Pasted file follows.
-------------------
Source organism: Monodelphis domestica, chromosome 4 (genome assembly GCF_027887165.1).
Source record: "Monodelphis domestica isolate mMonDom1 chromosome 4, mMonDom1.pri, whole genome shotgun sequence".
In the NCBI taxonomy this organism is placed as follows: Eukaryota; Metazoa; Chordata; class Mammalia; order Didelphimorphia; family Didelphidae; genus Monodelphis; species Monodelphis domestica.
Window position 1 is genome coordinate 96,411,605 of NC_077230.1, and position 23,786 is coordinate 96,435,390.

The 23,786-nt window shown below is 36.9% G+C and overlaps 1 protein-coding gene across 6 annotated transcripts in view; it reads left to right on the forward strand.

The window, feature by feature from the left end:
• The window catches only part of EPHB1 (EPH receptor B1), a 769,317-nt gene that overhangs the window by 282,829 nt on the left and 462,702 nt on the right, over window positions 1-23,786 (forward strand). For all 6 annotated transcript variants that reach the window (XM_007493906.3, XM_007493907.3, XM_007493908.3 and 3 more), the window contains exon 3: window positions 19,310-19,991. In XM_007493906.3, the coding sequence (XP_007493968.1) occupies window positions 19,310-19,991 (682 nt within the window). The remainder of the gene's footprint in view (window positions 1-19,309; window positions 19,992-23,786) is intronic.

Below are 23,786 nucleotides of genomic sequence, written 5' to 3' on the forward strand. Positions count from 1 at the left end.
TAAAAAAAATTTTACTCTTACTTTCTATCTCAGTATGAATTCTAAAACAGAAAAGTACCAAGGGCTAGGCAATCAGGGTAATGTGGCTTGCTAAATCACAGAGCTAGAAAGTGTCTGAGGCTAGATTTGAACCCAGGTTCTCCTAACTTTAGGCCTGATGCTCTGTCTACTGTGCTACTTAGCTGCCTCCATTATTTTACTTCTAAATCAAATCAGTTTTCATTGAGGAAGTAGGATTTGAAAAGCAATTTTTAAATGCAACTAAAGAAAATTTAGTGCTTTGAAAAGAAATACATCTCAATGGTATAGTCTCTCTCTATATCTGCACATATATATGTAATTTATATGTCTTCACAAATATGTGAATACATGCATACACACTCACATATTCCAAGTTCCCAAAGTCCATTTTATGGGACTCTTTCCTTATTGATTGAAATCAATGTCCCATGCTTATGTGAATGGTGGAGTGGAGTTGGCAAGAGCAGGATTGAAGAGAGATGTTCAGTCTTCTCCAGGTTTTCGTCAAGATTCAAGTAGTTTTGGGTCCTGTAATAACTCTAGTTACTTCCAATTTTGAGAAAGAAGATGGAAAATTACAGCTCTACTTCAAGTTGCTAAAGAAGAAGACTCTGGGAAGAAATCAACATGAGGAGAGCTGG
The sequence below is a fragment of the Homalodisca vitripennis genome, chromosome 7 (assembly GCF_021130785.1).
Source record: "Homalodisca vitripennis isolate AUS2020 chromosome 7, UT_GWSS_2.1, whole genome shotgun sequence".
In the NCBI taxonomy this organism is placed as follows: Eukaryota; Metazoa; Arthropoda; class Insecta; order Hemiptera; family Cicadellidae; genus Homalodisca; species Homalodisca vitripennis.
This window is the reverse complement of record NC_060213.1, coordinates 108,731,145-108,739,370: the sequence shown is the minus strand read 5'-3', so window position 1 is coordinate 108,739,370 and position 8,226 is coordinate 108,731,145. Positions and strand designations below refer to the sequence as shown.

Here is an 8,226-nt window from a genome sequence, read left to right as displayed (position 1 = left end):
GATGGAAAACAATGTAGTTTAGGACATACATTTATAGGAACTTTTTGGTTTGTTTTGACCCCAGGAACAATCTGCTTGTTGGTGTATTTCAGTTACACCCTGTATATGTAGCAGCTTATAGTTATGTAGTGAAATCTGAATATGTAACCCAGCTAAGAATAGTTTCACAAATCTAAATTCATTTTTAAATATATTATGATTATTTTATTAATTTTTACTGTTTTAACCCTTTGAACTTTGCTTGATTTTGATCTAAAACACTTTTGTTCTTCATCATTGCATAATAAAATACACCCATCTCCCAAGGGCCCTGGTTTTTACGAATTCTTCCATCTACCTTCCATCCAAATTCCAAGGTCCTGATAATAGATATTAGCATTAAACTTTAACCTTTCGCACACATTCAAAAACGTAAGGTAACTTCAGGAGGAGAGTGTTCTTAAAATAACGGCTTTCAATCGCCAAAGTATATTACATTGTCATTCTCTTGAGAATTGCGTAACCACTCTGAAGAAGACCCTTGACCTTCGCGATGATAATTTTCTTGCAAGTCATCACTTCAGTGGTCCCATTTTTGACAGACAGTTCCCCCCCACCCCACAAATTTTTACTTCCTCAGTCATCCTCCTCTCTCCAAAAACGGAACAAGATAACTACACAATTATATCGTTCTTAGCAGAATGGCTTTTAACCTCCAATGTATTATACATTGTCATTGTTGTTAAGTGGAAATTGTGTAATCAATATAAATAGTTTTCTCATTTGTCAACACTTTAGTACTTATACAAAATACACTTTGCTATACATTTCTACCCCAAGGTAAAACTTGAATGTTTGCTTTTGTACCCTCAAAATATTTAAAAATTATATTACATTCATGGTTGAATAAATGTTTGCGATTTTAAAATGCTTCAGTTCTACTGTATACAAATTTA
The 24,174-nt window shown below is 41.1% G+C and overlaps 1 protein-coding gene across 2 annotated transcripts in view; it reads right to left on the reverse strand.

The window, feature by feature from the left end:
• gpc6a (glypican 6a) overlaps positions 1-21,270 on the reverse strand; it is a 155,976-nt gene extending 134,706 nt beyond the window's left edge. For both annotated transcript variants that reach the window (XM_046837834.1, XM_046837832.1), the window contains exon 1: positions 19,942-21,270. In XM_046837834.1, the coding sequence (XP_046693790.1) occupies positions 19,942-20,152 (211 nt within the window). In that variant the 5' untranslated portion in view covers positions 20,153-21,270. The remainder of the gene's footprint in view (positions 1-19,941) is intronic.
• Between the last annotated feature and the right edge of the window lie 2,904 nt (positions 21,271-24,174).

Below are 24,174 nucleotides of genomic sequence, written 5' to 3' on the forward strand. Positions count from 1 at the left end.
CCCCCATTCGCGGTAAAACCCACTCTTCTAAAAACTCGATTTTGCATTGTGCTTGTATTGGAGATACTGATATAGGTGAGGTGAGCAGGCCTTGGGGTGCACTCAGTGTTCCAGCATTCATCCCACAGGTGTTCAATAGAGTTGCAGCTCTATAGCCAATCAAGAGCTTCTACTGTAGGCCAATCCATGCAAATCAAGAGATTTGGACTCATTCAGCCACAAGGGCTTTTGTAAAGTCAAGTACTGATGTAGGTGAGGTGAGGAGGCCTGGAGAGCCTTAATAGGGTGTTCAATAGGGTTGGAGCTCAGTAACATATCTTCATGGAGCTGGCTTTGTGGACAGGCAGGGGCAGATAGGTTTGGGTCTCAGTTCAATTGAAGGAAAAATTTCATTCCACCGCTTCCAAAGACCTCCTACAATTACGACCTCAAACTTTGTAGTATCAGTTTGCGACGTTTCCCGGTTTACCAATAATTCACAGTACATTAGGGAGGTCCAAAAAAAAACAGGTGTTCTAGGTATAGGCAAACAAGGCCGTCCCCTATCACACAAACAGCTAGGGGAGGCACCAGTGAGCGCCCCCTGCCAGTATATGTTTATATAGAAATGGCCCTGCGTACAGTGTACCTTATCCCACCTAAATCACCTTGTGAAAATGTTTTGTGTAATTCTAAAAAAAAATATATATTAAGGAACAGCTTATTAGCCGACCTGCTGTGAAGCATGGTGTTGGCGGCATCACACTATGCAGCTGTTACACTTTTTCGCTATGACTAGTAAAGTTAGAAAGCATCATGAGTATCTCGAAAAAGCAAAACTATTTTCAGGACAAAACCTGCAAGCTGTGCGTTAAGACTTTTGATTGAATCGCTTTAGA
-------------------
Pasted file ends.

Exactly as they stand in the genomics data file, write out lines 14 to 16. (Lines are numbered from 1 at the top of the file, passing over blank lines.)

Here is an 8,226-nt window from a genome sequence, read left to right as displayed (position 1 = left end):
GATGGAAAACAATGTAGTTTAGGACATACATTTATAGGAACTTTTTGGTTTGTTTTGACCCCAGGAACAATCTGCTTGTTGGTGTATTTCAGTTACACCCTGTATATGTAGCAGCTTATAGTTATGTAGTGAAATCTGAATATGTAACCCAGCTAAGAATAGTTTCACAAATCTAAATTCATTTTTAAATATATTATGATTATTTTATTAATTTTTACTGTTTTAACCCTTTGAACTTTGCTTGATTTTGATCTAAAACACTTTTGTTCTTCATCATTGCATAATAAAATACACCCATCTCCCAAGGGCCCTGGTTTTTACGAATTCTTCCATCTACCTTCCATCCAAATTCCAAGGTCCTGATAATAGATATTAGCATTAAACTTTAACCTTTCGCACACATTCAAAAACGTAAGGTAACTTCAGGAGGAGAGTGTTCTTAAAATAACGGCTTTCAATCGCCAAAGTATATTACATTGTCATTCTCTTGAGAATTGCGTAACCACTCTGAAGAAGACCCTTGACCTTCGCGATGATAATTTTCTTGCAAGTCATCACTTCAGTGGTCCCATTTTTGACAGACAGTTCCCCCCCACCCCACAAATTTTTACTTCCTCAGTCATCCTCCTCTCTCCAAAAACGGAACAAGATAACTACACAATTATATCGTTCTTAGCAGAATGGCTTTTAACCTCCAATGTATTATACATTGTCATTGTTGTTAAGTGGAAATTGTGTAATCAATATAAATAGTTTTCTCATTTGTCAACACTTTAGTACTTATACAAAATACACTTTGCTATACATTTCTACCCCAAGGTAAAACTTGAATGTTTGCTTTTGTACCCTCAAAATATTTAAAAATTATATTACATTCATGGTTGAATAAATGTTTGCGATTTTAAAATGCTTCAGTTCTACTGTATACAAATTTA
The 24,174-nt window shown below is 41.1% G+C and overlaps 1 protein-coding gene across 2 annotated transcripts in view; it reads right to left on the reverse strand.